About Concussion

What is a concussion?

Whether it happens on the field, on the highway, or in battle, a concussion is a mild form of traumatic brain injury caused by a blow or jolt to the head or body that causes the brain to move back and forth inside the skull. This sudden movement can result in the brain hitting the front and back of the skull or twisting within the skull. That movement can damage the brain tissue on a molecular level and disrupt normal cognitive function.​


Concussion symptoms usually fall into four categories:

  1. Physical: Headache, dizziness, fatigue, impaired balance
  2. Cognitive: Difficulty with memory, concentration, focus
  3. Emotional: Anxiety, irritability, mood changes
  4. Sleep: Difficulty falling asleep/staying asleep, disturbed sleep patterns

When to go to the Emergency Department

If you observe any of the following red-flag concussion symptoms, please go to an Emergency Department immediately for a medical evaluation:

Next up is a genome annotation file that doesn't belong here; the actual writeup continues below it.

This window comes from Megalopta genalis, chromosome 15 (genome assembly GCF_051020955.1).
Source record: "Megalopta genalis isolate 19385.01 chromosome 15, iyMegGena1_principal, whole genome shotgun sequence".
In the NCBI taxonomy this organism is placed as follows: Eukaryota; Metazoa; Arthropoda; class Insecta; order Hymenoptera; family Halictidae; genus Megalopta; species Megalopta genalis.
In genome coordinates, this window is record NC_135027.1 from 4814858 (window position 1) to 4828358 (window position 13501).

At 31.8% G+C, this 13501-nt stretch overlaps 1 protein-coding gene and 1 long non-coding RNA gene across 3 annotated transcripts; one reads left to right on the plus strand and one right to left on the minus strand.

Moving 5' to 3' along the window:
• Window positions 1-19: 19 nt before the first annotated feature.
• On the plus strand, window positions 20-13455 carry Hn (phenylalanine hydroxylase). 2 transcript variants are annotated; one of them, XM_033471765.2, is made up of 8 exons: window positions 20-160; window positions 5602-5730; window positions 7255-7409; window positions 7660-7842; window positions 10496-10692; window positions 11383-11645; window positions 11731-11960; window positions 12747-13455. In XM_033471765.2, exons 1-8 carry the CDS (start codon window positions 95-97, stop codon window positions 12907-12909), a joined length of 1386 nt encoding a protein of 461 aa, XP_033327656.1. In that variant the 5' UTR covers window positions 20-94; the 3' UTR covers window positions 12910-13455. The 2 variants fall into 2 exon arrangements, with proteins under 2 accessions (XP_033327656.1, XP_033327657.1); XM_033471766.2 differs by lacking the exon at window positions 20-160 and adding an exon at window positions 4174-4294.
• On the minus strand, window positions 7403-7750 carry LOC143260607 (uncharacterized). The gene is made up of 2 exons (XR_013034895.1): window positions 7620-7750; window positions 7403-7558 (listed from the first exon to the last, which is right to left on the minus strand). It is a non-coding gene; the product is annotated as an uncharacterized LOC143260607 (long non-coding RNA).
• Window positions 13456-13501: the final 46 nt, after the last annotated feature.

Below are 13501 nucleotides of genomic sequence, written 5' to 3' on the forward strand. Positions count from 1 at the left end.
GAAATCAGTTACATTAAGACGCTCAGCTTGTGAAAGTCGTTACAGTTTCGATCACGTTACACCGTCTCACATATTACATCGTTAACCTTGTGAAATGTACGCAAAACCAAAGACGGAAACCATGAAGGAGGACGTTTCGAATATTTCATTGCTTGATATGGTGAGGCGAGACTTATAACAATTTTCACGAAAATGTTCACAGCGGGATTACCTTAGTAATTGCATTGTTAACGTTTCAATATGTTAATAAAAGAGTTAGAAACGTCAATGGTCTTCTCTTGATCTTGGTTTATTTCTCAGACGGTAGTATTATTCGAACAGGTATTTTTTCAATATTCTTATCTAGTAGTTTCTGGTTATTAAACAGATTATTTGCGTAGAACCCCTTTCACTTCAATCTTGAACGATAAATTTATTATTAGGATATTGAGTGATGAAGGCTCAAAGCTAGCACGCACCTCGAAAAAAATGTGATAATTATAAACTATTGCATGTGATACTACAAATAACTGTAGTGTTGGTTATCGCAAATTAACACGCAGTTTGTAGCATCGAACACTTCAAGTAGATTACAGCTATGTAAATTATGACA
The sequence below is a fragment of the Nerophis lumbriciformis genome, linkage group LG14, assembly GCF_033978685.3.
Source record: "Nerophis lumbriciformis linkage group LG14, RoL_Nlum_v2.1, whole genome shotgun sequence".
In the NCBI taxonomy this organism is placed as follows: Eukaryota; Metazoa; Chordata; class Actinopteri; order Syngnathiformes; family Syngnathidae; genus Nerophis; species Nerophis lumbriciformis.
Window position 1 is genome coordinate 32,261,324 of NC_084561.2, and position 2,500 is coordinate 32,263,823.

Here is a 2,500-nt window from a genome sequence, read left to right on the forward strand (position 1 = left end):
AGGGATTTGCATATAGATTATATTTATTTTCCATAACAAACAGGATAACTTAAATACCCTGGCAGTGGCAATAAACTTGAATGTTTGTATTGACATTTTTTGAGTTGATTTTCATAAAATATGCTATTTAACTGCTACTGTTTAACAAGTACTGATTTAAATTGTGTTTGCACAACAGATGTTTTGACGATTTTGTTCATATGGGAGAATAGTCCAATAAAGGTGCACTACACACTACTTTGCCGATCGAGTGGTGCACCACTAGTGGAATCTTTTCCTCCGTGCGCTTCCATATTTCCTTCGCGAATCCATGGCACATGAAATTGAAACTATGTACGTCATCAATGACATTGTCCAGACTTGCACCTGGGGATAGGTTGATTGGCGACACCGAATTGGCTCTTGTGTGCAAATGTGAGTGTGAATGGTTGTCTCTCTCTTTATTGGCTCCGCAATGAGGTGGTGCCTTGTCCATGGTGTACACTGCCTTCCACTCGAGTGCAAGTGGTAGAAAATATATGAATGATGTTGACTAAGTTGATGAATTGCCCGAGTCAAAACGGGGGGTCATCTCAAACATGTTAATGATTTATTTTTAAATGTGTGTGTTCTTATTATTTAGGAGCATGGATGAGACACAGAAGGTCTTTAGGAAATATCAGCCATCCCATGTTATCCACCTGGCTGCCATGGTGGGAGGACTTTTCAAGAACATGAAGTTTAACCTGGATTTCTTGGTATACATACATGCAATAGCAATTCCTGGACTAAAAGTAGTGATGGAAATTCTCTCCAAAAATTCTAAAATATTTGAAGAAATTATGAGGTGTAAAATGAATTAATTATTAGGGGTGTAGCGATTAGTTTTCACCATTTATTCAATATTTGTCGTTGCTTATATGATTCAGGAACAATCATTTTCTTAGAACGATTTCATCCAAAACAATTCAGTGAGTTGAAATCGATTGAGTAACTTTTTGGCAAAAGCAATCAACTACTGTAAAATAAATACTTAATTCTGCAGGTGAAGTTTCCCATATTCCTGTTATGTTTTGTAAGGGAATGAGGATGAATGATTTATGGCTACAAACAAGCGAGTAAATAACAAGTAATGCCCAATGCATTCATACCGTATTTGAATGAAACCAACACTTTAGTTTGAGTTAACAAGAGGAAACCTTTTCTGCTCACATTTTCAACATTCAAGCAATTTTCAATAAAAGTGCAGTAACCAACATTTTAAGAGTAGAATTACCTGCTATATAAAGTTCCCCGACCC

1. Loss of consciousness
  2. Seizures or convulsions
  3. Repeated vomiting or nausea
  4. Increasing confusion or dizziness
  5. Drowsiness or inability to waken from sleep
  6. Pupils that are unequal in size
  7. Slurred speech
  8. Weakness or numbness in arms or legs
  9. Clear, watery discharge from the nose or ears, or bloody discharge from the ears
  10. Severe or worsening neck pain

When and why to see a specialist

Generally, the symptoms of a concussion largely resolve within two weeks. When symptoms are still present after two weeks, it may be helpful to consult with a neurologist who specializes in the assessment and care of concussions.

The first step in determining why symptoms aren’t going away is to review a patient’s background. Prior concussion, depression, anxiety, medication use, sleep disturbance or other chronic health conditions can slow recovery or even masquerade as concussion symptoms.

What is neuropsychological assessment and when is it helpful?

A neuropsychological evaluation will assess memory, attention, problem solving and other cognitive skills to see how the brain is functioning after the injury. Personality and mood measures can also illuminate any psychological factors that may be influencing recovery. Results of this evaluation will help identify ongoing cognitive impairments and specify what abilities have been most affected. Repeat testing can be useful to document improvement over time. A neuropsychological assessment can help determine when it’s safe for an individual to return to their normal routines (e.g., school, sports).​